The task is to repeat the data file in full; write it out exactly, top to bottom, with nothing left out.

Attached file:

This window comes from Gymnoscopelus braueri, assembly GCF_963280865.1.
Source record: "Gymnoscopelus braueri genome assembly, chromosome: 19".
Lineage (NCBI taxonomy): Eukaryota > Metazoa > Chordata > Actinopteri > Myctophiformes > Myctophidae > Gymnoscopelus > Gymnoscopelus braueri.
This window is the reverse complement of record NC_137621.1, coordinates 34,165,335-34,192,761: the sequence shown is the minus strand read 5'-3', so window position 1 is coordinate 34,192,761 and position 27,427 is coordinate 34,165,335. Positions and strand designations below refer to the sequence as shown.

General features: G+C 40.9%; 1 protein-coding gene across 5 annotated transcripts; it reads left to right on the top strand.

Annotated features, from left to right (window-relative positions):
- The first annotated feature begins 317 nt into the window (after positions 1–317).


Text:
This window comes from Gymnoscopelus braueri, assembly GCF_963280865.1.
Source record: "Gymnoscopelus braueri genome assembly, chromosome: 19".
Lineage (NCBI taxonomy): Eukaryota > Metazoa > Chordata > Actinopteri > Myctophiformes > Myctophidae > Gymnoscopelus > Gymnoscopelus braueri.
This window is the reverse complement of record NC_137621.1, coordinates 34,165,335-34,192,761: the sequence shown is the minus strand read 5'-3', so window position 1 is coordinate 34,192,761 and position 27,427 is coordinate 34,165,335. Positions and strand designations below refer to the sequence as shown.

General features: G+C 40.9%; 1 protein-coding gene across 5 annotated transcripts; it reads left to right on the top strand.

Annotated features, from left to right (window-relative positions):
- The first annotated feature begins 317 nt into the window (after positions 1–317).